“Jump$tart is a national coalition of organizations dedicated to improving the financial literacy of pre-kindergarten through college-age youth by providing advocacy, research, standards and educational resources. Jump$tart strives to prepare youth for life-long successful financial decision-making.”  (Jump$tart Coalition for Personal Financial Literacy, 2007)

The National Standards in K-12 Personal Finance Education serve as an educational model. This framework of ideal personal finance curriculum is available for organizations’ use in promoting sound financial knowledge and skills by implementing it as they see fit.

Standards

These financial standards are separated into the following six major categories or buckets of personal finance:

Expectations

The standard’s statements of expectation describe how students can apply knowledge to everyday financial decisions and actions at three points in their consumer development—at grades 4, 8, and 12. The expectations reflect a progression of student learning in which increasing complexity builds on earlier knowledge. Educators will take into account that students learn at different rates because of a variety of learning styles, interests, and experiences outside the classroom. (Jump$tart Coalition for Personal Financial Literacy, 2007, p.4-5)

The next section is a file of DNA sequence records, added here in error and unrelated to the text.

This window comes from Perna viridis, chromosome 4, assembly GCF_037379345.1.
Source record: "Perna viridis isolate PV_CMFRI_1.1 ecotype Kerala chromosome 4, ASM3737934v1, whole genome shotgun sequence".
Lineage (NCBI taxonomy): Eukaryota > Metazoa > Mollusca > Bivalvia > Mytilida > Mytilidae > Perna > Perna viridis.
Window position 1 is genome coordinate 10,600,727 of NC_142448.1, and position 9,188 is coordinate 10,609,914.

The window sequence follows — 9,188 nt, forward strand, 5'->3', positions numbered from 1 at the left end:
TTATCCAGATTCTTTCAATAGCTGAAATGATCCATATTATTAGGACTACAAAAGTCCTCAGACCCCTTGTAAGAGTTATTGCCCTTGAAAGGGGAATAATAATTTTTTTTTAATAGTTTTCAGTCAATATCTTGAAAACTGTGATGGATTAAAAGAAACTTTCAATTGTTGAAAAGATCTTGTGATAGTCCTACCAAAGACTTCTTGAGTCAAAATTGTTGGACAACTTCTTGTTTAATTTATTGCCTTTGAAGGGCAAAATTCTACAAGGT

Since the benchmarks begin with 4th grade, the games and activities for 5 – 7 year olds are designed to meet State math curriculum standards correlated with National financial standards. These beginning activities provide vital basic financial skills for the older age groups to build upon.

Educational Digital Game Play

Digital games play an important role in daily life, especially to the younger generation described as “digital natives”. This generation is born in a digitally rich environment, where digital devices and games are part of their everyday lives. According to Judy Willis, MD, “The popularity of video games is not the enemy of education, but rather a model for best teaching strategies. Games insert players at their achievable challenge level and reward player effort and practice with acknowledgement of incremental goal progress, not just final product.” “. . . students need to use what they learn in authentic ways that allow them to recognize their progress as clearly as they see it when playing video games.” (Willis, 2011)

Edutainment is defined as the act of learning through a medium that both educates and entertains using any of the various media, such as computer software, television programs, games, books, etc. Early examples of edutainment would be Sesame Street, Mr. Rogers and Bill Nye, the Science Guy.

DoughMain Financial Games